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Bradford in Ohio State Law Journal 60 (1999). Copyright 1999, Moritz College of Law. Used by permission.


The Securities and Exchange Commission (SEC) is sometimes accused of using the administrative process "to graft new, substantive standards and obligations onto existing statutes or SEC rules." Through the use of the no-action letter process, the SEC staff sometimes creates substantive securities law which is inconsistent with the relevant federal securities statutes and case law. Many of these staff positions "go far beyond reasonable and fair explanations of existing statutes or SEC rules." However, in substantive areas lacking definitive case law or rules, these no-action letters assume an extraordinary importance to securities lawyers and regulated entities. For all practical purposes, the SEC position becomes the law, whether or not the position is faithful to the statute.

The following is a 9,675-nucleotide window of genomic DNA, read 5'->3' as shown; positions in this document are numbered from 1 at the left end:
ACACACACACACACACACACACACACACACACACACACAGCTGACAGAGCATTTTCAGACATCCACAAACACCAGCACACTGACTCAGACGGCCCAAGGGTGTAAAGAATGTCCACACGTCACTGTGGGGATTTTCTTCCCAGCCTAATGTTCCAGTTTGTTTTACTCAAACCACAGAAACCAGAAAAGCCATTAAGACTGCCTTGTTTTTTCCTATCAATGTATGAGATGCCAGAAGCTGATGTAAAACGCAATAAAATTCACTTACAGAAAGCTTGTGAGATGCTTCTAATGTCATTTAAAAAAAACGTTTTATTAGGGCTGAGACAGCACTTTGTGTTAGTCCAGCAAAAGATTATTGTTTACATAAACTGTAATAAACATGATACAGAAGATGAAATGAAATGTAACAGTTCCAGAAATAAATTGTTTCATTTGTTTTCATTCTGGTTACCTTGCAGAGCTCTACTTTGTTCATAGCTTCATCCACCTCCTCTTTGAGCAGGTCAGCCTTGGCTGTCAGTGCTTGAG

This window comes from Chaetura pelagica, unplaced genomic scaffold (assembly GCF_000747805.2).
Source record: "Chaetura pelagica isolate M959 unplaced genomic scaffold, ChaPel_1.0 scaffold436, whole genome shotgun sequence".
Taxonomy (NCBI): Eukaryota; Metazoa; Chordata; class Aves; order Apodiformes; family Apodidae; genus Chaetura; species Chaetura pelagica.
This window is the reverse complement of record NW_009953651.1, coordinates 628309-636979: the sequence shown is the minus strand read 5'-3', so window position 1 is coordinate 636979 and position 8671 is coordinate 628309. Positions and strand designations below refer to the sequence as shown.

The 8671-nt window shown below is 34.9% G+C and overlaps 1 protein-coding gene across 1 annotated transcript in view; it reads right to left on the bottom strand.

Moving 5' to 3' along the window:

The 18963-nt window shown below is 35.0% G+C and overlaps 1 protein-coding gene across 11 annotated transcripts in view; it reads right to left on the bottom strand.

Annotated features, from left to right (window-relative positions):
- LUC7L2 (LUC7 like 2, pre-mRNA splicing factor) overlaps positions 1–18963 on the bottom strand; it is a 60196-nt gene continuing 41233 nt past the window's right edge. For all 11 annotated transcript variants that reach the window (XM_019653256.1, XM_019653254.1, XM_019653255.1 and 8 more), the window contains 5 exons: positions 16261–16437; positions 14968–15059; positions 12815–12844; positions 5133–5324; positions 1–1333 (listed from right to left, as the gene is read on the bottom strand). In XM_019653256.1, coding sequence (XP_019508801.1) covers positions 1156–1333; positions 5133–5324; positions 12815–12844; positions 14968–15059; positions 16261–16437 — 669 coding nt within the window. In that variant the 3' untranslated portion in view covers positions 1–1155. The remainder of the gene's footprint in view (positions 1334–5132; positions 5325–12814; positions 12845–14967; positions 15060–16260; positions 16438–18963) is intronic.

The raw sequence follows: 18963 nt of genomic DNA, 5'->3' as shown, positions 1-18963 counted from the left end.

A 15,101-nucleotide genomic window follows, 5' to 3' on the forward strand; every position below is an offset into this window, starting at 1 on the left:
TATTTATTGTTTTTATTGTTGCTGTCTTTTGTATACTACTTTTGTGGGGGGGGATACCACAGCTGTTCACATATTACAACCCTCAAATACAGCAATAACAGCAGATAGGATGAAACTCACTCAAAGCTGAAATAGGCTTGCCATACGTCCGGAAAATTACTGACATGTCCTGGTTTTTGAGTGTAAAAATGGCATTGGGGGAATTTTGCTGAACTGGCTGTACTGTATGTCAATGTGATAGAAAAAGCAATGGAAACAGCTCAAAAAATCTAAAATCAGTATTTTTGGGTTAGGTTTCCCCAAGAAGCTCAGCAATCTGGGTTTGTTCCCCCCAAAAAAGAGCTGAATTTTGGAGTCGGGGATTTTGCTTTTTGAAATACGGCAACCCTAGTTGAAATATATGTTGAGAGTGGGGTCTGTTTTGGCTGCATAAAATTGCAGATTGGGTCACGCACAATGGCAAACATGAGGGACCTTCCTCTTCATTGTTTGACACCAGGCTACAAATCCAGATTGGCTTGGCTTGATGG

The SEC's interpretation of the term "security" in the Investment Company Act of 19406 (Investment Company Act or Act) is a particularly egregious example of law-making by SEC administrative fiat The SEC's authority under the Investment Company Act like its authority under the other federal securities statutes, turns on the presence of "securities." The Act regulates "investment companies," and, to be an investment company, an investment fund or program usually must both issue securities to its investors and invest in securities itself.

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